So far, people have worried about losing phones and the valuable data they now carry. Statistics show that phones are lost 15 times more often than laptops, while a recent report said that four percent of phones will be stolen each year.
But that risk can be mitigated, by encryption and by software able to remotely wipe the phone's memory, for example. And although a high profile individual might be targeted for data theft, most phones are stolen for the hardware, not the software.
The real danger is emerging elsewhere - and it tries to stay hidden, according to security experts. That means viruses, it means Trojans, and it means a new class of spyware which has been labelled by some as 'snoopware'.
It also ties in with a change in malware motivation, according to Amrit Williams, formerly Gartner's security research director and now CTO with IT security specialist BigFix. He adds that mobile devices bring extra problems because they are not tied to desks where they can be managed and secured, and because people often use the same phone for work and leisure.
"Viruses used to be damaging, but not the threat they are today. It has moved from vandalism to cybercrime, it's financially motivated and targeted at your infrastructure," he says. "Convergence creates very complex problems too - business assets and personal assets are blurring."
It can be quite difficult to get users and IT staff alike to appreciate that phones are at risk, says Todd Thiemann, device security director at anti-virus developer Trend Micro, which recently introduced firewall and IDS software for Windows Mobile, with a Symbian version on the way.
"People are used to mobile phones being rock-solid - they didn't need management," he explains. "But now these are little computers and there's a need to change that mindset."
It is smartphones that are at risk, not Java-capable 'feature phones', because smartphones can run background processes. Over 100 million smartphones will ship this year, according to IDC forecasts - they are the fastest growing category of phone, growing 77 percent a year compared to 27 percent overall.
Thiemann adds that smartphones are attracting more and more software developers, both good and bad. Nokia, for instance, has 2 million registered developers, while Windows Mobile has 650,000. "The malware community is cutting its teeth and learning how to create for these devices," he says.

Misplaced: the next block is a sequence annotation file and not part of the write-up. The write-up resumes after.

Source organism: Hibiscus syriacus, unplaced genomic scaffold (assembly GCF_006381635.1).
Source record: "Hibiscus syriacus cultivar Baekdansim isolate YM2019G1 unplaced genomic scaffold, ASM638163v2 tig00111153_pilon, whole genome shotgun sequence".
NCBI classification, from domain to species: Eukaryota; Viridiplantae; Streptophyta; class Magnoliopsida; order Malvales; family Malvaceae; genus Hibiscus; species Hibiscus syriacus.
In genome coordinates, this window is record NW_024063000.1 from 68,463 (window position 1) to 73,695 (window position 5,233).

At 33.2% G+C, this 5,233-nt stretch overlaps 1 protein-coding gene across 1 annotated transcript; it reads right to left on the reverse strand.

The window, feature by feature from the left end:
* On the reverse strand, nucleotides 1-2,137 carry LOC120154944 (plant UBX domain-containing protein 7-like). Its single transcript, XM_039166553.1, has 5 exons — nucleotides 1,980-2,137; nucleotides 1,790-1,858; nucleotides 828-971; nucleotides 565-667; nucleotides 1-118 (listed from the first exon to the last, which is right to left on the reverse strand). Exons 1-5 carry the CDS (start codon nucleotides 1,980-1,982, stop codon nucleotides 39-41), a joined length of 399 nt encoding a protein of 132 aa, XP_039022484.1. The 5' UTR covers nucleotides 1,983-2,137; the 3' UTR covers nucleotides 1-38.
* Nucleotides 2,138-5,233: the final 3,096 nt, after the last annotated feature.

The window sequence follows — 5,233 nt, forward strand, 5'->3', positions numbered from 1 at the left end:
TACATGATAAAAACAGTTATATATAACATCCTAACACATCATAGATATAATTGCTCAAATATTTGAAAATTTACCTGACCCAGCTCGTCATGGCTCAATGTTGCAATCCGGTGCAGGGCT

It is not just your infrastructure that is being targeted - it is specific companies, and individuals within those companies, adds Paul Miller, the director of Symantec's wireless & mobile security group.
"Mobility makes people the perimeter," he says. "You can't rely on firewalls any more, so centralised IT security mobile security policies are coming in. But this is not a PC, so the IT department has to go through a learning curve.
"Every platform has its vulnerabilities, and then it's a case of the biggest bang for the buck. Right now it's Symbian, as that's 60 percent of the market, but Windows Mobile is the fastest growing.
"For every one mobile virus, there's 600 on the PC. But mobiles out-ship PCs five to one, and while they are like PCs in many ways, they also face new threats."
He says the first financially-targeted mobile phone viruses used premium SMS messages to empty the user's account, and warns that with mobile phones increasingly being used as payment vehicles, financial attacks will grow.
"The mobile payment mechanisms don't put the same effort into detecting unusual spending patterns that Mastercard and Visa do, and criminals will choose the easiest route," he explains.
However, Miller argues that a bigger risk could be the emergence of snoopware. The first spyware of this kind, called Flexispy, appeared earlier this year and is marketed as a way to track your children and keep tabs on your spouse.
"What I tell people is that snoopware puts a stranger in your bedroom and a competitor in your boardroom," he says. "The phone's always with you, it's always a threat - 70 percent of people use their mobile phone as an alarm clock."
What's innovative about snoopware is that it attacks the specific features of phones. It can secretly listen in on conversations, or use the phone's camera to take photos or video, say. It could also access other data on a smartphone and make use of that too, according to Miller.
"My phone has my calendar and contacts on it, and the microphone is just another application, so snoopware can consult my calendar for a great meeting and listen in," he says. "Mobile spyware is much more an invasion of privacy than logging keystrokes and URLs ever was."